Mitchell & Kenyon set up their camera outside factories, collieries (coal mines), textile and steel mills and even a fishery, capturing amazingly detailed images of working life. The men carry lunch pails and wear rough work clothes; when the factory-gate shots show a shift on its way home at least half the men stumble out dirty and hungry, without any interest in the camera. We see kids milling about, youngsters sent to walk dad home, perhaps leading a toddler by the hand or carrying younger sister as a babe in arms. The men smoke; we don't know if they're heading home or to the pubs. We get a glimpse of the only black faces in the collection, guys who seem to be workers too.
Nervy boys line the fences to make faces at the camera, or run in front of the crowd to mug. Other young men stop as well. One camera is positioned so that passing trolley cars occasionally interrupt the view, giving the film a spectacular you-are-there feel. These views remind us of some of Jack Cardiff and Freddie Francis' great scenes of workers in Sons and Lovers made 60 years later.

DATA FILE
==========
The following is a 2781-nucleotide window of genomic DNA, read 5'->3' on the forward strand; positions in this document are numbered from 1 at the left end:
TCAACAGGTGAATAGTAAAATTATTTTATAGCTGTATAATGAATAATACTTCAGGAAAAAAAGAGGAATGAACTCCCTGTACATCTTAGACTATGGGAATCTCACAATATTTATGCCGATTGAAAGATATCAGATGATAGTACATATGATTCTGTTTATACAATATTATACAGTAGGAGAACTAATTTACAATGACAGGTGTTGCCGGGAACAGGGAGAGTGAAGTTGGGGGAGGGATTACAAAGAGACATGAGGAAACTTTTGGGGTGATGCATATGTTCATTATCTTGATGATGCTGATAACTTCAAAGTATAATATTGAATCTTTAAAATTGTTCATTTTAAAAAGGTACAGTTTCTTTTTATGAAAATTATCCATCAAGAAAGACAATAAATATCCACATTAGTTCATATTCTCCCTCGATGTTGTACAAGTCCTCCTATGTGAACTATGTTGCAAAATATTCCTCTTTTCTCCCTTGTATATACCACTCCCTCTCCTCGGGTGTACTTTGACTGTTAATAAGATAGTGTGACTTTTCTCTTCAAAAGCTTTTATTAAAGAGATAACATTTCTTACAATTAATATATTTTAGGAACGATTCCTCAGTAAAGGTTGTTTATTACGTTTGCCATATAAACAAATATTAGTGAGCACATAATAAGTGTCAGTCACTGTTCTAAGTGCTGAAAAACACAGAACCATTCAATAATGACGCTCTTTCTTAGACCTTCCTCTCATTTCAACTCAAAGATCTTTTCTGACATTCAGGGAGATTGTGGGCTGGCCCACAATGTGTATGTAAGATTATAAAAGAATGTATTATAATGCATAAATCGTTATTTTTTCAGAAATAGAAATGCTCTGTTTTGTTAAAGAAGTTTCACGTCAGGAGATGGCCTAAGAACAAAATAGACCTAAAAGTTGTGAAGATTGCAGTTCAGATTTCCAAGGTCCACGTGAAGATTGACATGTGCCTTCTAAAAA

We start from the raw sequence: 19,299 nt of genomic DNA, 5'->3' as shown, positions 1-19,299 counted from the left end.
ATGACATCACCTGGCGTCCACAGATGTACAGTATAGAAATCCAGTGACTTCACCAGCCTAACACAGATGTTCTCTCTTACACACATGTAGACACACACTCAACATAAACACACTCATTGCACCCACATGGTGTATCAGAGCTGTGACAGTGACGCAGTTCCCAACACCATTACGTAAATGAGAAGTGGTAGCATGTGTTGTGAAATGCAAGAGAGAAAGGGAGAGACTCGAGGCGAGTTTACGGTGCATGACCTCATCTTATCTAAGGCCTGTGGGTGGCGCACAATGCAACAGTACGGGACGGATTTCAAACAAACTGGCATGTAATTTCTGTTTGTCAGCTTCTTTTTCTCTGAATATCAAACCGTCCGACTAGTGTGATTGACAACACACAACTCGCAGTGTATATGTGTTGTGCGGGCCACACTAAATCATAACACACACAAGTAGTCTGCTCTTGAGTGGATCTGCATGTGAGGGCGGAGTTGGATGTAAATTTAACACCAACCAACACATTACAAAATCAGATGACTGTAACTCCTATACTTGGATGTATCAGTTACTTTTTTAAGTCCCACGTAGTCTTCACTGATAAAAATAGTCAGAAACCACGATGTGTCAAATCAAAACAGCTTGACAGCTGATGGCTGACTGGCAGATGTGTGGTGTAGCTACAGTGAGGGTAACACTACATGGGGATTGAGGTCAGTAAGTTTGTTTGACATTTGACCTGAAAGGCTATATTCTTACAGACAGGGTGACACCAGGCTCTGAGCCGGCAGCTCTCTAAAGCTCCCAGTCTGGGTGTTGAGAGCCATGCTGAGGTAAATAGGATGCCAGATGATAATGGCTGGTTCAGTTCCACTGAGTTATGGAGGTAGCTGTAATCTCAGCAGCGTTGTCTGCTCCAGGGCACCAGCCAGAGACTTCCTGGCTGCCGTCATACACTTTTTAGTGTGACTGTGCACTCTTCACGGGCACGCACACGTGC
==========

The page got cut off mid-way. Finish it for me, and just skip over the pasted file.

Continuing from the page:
High Days and Holidays
shows the folks out for a good time. It's hard to make clear class distinctions here. Some of the gatherings are worker-only affairs or even religious parades. We notice more of the large clog-like shoes worn by some boys that seem to be a kid of one-size fits all prole footwear. This section is largely parades and fun fairs, carnivals and sporting events. One terrific shot shows a full-on temperance union parade complete with ardent female supporters and morally uplifting banners bearing religious messages. Another is a Catholic procession at Halifax complete with young girls dressed in their communion smocks.